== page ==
More than two-thirds (69 percent) of businesses fail to grasp the importance of blogs and other new media, despite the fact that 95 percent of bloggers want to work with brands, according to the results of a new research paper, The Truth about Brands and Blogging, produced by Impact Communications Australia.
“Bloggers have become absolutely essential to those marketing their businesses,” says Impact director Allison Lee. “The world has changed. No longer is marketing about reaching the most people, it’s about reaching the most engaged. Now it is bloggers, with their strong community of dedicated readers, who drive customer’s purchasing decisions. It’s new-fashioned word of mouth.”
Lee points out that 51 percent of bloggers believe they are important to influence niche markets, while 25 percent believe they are as influential as the mainstream media. Yet the study show that 43 percent of companies fear that bloggers are risky and simply don’t know how to work with them. And bloggers know it; 56 per cent said marketing and PR professionals simply don’t understand blogging.
Lee believes that most businesses fail to recognise the highly personal nature of blogging. The study found 43 per cent of bloggers believe creating a unique and personal voice in their writing was the most important element of blogging, while 93 per cent of bloggers won’t write about products they have not experienced personally.
The Truth About Brands Blogging identifies the seven deadly sins of blogger outreach. They are:
1. Ignorance of the blog and its community of readers: “Put simply, don’t send a leg of lamb to a vegetarian blog! Know that you are talking to the right blogger and the right readers.”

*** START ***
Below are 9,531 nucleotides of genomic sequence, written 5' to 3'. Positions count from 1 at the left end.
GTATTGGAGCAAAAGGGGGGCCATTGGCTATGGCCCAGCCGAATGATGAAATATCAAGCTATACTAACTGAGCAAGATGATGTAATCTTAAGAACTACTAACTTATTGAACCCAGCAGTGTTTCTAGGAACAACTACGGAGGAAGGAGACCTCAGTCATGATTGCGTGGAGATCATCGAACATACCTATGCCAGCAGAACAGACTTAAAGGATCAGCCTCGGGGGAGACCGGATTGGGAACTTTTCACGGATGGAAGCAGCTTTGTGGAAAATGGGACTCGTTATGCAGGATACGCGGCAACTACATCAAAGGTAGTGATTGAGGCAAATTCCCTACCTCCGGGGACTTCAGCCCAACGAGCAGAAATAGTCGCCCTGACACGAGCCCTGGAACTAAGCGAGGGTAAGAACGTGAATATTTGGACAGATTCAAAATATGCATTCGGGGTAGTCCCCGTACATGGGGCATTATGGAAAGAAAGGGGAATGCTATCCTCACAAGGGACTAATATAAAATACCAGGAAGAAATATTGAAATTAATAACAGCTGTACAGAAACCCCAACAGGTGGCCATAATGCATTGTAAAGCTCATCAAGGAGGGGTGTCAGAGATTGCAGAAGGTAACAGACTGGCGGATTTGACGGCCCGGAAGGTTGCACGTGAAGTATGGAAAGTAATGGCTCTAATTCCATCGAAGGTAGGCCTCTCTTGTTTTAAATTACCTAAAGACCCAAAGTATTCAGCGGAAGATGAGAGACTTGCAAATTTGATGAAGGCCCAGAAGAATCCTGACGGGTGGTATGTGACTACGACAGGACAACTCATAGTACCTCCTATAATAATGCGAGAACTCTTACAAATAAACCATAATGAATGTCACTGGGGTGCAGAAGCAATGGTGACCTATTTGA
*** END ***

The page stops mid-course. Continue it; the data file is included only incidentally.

2. Failure to build relationships: “Bloggers are different to the mainstream media. It’s not appropriate to fire off media releases scattergun. You need to be part of the community and have relationships with bloggers.”
3. Impersonal approaches: “Don’t even think about ‘Dear Blogger’ emails. Not only will this result in failure, it will burn relationships.”
4. Lack of respect for bloggers’ editorial integrity: “Free products will not result in blogger’s coverage so don’t demand or expect it. Treat bloggers with the same respect you would afford a professional journalist.”
5. Ignorance regarding bloggers’ juggle: “87 percent of bloggers blog as a hobby while they juggle jobs and families. Marketers need to be mindful of their time and not expect them to incur costs when writing about a product or service.”
6. Sycophantic behaviour: “Don’t fawn to cover the fact that you don’t know about the blog. Bloggers can see through insincere approaches.”
General ignorance about blogging: “Bloggers are a forgiving bunch and they understand that blogging is new to many companies. Try to understand the basics before picking up the phone.”